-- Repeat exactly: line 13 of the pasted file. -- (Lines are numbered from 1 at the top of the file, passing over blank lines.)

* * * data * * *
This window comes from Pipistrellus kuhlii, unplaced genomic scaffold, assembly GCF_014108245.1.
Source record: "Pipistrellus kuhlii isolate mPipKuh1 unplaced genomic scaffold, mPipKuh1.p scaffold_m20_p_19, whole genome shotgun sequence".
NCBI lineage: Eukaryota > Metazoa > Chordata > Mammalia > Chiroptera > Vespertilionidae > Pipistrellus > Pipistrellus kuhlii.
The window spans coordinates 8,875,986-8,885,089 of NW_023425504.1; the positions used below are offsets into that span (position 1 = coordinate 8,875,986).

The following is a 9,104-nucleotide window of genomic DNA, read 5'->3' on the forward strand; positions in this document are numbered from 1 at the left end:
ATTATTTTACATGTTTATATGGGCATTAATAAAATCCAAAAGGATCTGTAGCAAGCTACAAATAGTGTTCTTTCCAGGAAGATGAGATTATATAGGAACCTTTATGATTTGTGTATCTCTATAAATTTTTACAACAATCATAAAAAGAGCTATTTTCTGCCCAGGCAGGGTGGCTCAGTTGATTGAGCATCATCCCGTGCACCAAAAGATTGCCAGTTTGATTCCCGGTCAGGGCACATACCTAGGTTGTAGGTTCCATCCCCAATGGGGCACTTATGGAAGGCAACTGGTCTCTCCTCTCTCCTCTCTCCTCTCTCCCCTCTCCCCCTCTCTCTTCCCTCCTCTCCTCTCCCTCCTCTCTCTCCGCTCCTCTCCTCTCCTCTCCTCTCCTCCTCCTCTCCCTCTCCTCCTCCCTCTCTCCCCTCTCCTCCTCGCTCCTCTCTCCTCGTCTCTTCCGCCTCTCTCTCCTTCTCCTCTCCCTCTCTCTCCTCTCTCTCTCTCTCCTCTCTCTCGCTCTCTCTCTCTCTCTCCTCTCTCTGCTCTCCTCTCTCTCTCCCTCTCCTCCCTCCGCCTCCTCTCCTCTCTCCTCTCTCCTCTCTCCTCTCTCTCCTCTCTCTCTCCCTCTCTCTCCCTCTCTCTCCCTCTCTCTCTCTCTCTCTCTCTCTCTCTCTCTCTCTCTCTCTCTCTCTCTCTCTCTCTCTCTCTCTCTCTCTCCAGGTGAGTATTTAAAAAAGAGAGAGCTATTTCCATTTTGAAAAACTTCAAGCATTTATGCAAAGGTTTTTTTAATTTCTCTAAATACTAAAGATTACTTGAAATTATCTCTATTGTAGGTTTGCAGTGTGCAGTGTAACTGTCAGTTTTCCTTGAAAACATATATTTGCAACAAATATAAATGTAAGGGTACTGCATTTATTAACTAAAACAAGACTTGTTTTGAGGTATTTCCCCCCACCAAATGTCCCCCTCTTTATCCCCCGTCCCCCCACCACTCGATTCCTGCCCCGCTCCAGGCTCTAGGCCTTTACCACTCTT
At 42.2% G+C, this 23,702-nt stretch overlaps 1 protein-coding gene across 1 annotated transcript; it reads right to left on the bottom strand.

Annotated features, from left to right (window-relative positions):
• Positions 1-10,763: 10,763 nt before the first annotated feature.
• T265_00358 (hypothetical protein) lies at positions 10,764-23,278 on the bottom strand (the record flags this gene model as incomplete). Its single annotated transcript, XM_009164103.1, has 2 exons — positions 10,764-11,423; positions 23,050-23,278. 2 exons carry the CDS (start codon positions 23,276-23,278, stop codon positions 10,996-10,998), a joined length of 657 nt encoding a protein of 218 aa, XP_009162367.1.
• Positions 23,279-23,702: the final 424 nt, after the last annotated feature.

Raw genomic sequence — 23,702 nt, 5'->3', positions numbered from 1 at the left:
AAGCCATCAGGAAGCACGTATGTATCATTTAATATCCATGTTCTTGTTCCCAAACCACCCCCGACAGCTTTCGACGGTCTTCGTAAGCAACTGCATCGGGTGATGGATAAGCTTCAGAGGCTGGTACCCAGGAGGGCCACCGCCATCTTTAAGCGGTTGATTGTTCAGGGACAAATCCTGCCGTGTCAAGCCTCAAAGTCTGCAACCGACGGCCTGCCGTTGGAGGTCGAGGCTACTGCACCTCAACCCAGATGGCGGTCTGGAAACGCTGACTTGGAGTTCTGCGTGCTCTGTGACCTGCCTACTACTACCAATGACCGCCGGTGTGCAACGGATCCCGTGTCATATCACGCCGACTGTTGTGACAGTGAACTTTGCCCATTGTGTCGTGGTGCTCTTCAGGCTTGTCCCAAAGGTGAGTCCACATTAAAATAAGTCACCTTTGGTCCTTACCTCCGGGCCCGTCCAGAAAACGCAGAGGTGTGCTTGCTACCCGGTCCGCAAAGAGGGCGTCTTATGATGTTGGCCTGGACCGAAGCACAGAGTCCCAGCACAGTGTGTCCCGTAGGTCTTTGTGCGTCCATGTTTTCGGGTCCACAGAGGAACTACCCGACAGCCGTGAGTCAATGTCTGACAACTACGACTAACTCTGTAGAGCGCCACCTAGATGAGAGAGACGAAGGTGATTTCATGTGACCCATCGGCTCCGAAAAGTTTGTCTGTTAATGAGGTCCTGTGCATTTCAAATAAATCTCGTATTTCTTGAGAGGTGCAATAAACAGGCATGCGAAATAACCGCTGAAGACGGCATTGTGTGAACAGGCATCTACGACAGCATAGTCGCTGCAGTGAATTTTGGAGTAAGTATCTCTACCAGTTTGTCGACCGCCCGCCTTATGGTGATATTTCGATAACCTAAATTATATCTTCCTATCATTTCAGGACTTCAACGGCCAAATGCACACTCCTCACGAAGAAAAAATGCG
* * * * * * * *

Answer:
AAGCCATCAGGAAGCACGTATGTATCATTTAATATCCATGTTCTTGTTCCCAAACCACCCCCGACAGCTTTCGACGGTCTTCGTAAGCAACTGCATCGGGTGATGGATAAGCTTCAGAGGCTGGTACCCAGGAGGGCCACCGCCATCTTTAAGCGGTTGATTGTTCAGGGACAAATCCTGCCGTGTCAAGCCTCAAAGTCTGCAACCGACGGCCTGCCGTTGGAGGTCGAGGCTACTGCACCTCAACCCAGATGGCGGTCTGGAAACGCTGACTTGGAGTTCTGCGTGCTCTGTGACCTGCCTACTACTACCAATGACCGCCGGTGTGCAACGGATCCCGTGTCATATCACGCCGACTGTTGTGACAGTGAACTTTGCCCATTGTGTCGTGGTGCTCTTCAGGCTTGTCCCAAAGGTGAGTCCACATTAAAATAAGTCACCTTTGGTCCTTACCTCCGGGCCCGTCCAGAAAACGCAGAGGTGTGCTTGCTACCCGGTCCGCAAAGAGGGCGTCTTATGATGTTGGCCTGGACCGAAGCACAGAGTCCCAGCACAGTGTGTCCCGTAGGTCTTTGTGCGTCCATGTTTTCGGGTCCACAGAGGAACTACCCGACAGCCGTGAGTCAATGTCTGACAACTACGACTAACTCTGTAGAGCGCCACCTAGATGAGAGAGACGAAGGTGATTTCATGTGACCCATCGGCTCCGAAAAGTTTGTCTGTTAATGAGGTCCTGTGCATTTCAAATAAATCTCGTATTTCTTGAGAGGTGCAATAAACAGGCATGCGAAATAACCGCTGAAGACGGCATTGTGTGAACAGGCATCTACGACAGCATAGTCGCTGCAGTGAATTTTGGAGTAAGTATCTCTACCAGTTTGTCGACCGCCCGCCTTATGGTGATATTTCGATAACCTAAATTATATCTTCCTATCATTTCAGGACTTCAACGGCCAAATGCACACTCCTCACGAAGAAAAAATGCG